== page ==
Euro Splunkers awesome (as usual)

Getting out the office to see successful Splunk customers is always a pleasure, and the presentations and conversations at SplunkLive in London were especially a treat. One of the most striking things about all three customers (Vodafone, Telenor and Accenture) is how Splunk has transitioned from a tool used by a couple of working teams into a cross-organization IT utility. Despite being from two different industry verticals, they also all approached the problem in a similar way, and that way suggests the new dynamic lookup feature is going to be very popular.

If you’re an existing Splunk user, you might be familiar with our transaction search-time command. It’s used to identify patterns that indicate a single, unified intention – such as buying something from an online store – even across multiple data sources. That works great when there is some common piece of data to anchor on, such as an IP address or user name. In both the online retail and telecom use cases we saw in London, that was a major part of how groups at different layers of the stack exposed their data to their peers working elsewhere; e.g. the IP address was a way for the web team to track the network behavior of a host through the router logs to look for network-layer abnormalities. These kinds of searches were common to all of our London presenters’ normal use of Splunk.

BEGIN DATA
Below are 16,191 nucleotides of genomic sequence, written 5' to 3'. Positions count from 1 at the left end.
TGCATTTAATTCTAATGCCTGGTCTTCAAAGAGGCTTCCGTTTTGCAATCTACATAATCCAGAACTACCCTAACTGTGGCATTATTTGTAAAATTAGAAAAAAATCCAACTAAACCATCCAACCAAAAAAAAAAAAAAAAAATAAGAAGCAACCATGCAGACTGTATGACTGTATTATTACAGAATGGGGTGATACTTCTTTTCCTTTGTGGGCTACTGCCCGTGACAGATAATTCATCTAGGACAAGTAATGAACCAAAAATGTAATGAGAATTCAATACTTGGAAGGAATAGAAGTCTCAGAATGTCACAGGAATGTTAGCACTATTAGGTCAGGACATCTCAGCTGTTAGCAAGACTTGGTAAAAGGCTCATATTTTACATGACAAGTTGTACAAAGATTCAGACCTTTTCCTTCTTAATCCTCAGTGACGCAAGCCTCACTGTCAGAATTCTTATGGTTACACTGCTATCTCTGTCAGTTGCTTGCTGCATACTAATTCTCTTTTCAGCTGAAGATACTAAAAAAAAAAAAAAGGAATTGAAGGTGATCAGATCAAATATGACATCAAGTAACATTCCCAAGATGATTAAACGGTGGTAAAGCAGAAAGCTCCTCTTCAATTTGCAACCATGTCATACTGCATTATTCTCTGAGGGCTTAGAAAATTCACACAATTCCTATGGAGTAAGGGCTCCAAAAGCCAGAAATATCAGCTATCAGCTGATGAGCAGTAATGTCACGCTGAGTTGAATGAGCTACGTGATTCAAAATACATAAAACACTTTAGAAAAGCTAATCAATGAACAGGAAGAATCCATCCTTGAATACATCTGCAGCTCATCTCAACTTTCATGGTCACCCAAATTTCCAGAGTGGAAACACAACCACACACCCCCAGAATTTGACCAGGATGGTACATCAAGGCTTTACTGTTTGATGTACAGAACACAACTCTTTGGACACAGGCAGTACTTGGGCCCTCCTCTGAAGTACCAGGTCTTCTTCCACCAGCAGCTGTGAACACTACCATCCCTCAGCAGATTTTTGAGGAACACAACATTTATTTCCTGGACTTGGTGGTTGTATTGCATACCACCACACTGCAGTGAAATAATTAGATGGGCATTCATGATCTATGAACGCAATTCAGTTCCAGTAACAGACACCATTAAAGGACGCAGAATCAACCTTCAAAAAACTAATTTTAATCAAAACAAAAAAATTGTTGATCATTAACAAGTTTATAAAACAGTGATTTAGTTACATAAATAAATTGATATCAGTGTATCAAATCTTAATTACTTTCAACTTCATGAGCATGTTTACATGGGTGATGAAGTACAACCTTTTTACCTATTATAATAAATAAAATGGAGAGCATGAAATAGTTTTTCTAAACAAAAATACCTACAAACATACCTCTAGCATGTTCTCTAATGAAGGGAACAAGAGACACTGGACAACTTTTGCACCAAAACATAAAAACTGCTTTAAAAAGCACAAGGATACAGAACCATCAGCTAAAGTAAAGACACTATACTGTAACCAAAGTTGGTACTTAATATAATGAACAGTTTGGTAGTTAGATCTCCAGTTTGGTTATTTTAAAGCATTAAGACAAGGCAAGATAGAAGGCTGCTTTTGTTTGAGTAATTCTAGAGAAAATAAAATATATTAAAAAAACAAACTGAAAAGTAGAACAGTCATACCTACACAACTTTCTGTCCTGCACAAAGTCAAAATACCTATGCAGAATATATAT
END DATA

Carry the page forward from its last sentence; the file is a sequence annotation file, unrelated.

But what do you do if there is no shared piece of data tying two sources together?

Enter the dynamic field lookup feature. It’s like summary indexing light – you run a search that populates a smaller, more manageable table structure with data. But here’s the difference: dynamic lookups can act as an intermediary, joining data from one sourcetype with another at search time. For example, we use this for the Windows GUID lookup feature. When Splunk indexes Active Directory, it identifies all the GUIDs and adds the GUID and its associated common name to a lookup table. Then, if you ask Splunk to translate GUIDs, it takes all the GUIDs in your search return and checks to see if it’s in that table. If it is, a new field is dynamically added to your searched events – the common name – as if it had always been there.

That’s a fairly basic use of the feature, however. Vodafone, who was a London presenter and Splunk 4.0 beta tester, had a more ingenious use case. They’re using it to create abstracted data access points for each IT service they manage. So one service – for example, the customer management system – can return via a Splunk search the last few numbers a customer called if you search on the customer number, but not return the customer’s name or other revealing information. Other groups can then consume that information, much like a feed or other web advertised service, directly in their own searches and dashboards. Not only is the data access constrained by role, but potentially also by time as well, providing secure windows into past activity that still respect the privacy of Vodafone’s customers.

The idea of joining data from one source contingent on another source in a safe and controlled fashion using Splunk seems to resonate with almost all of our beta customers. Dynamic lookup tables may end up being one of those features that has much more mileage in it than we ever anticipated. Learn how to make yours here.

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